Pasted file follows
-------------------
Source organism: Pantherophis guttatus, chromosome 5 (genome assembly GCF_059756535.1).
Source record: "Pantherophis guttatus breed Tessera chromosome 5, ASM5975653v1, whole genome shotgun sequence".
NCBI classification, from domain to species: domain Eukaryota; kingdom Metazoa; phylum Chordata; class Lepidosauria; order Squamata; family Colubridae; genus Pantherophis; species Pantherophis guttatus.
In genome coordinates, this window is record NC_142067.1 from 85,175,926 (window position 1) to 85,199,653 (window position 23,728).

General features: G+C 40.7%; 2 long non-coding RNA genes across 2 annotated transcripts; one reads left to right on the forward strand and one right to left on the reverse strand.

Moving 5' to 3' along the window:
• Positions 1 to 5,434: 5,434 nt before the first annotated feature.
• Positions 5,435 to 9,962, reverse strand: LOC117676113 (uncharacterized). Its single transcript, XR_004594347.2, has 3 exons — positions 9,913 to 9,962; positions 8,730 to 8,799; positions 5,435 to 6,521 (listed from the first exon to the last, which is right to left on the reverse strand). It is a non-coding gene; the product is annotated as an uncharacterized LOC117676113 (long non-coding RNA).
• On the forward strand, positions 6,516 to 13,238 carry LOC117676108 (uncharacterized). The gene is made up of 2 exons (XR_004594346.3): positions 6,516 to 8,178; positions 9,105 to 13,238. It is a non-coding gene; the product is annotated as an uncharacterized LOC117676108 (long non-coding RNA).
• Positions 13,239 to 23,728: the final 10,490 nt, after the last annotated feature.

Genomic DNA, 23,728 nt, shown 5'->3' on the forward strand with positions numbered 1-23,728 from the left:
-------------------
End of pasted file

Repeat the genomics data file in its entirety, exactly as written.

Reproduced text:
Source organism: Pantherophis guttatus, chromosome 5 (genome assembly GCF_059756535.1).
Source record: "Pantherophis guttatus breed Tessera chromosome 5, ASM5975653v1, whole genome shotgun sequence".
NCBI classification, from domain to species: domain Eukaryota; kingdom Metazoa; phylum Chordata; class Lepidosauria; order Squamata; family Colubridae; genus Pantherophis; species Pantherophis guttatus.
In genome coordinates, this window is record NC_142067.1 from 85,175,926 (window position 1) to 85,199,653 (window position 23,728).

General features: G+C 40.7%; 2 long non-coding RNA genes across 2 annotated transcripts; one reads left to right on the forward strand and one right to left on the reverse strand.

Moving 5' to 3' along the window:
• Positions 1 to 5,434: 5,434 nt before the first annotated feature.
• Positions 5,435 to 9,962, reverse strand: LOC117676113 (uncharacterized). Its single transcript, XR_004594347.2, has 3 exons — positions 9,913 to 9,962; positions 8,730 to 8,799; positions 5,435 to 6,521 (listed from the first exon to the last, which is right to left on the reverse strand). It is a non-coding gene; the product is annotated as an uncharacterized LOC117676113 (long non-coding RNA).
• On the forward strand, positions 6,516 to 13,238 carry LOC117676108 (uncharacterized). The gene is made up of 2 exons (XR_004594346.3): positions 6,516 to 8,178; positions 9,105 to 13,238. It is a non-coding gene; the product is annotated as an uncharacterized LOC117676108 (long non-coding RNA).
• Positions 13,239 to 23,728: the final 10,490 nt, after the last annotated feature.

Genomic DNA, 23,728 nt, shown 5'->3' on the forward strand with positions numbered 1-23,728 from the left: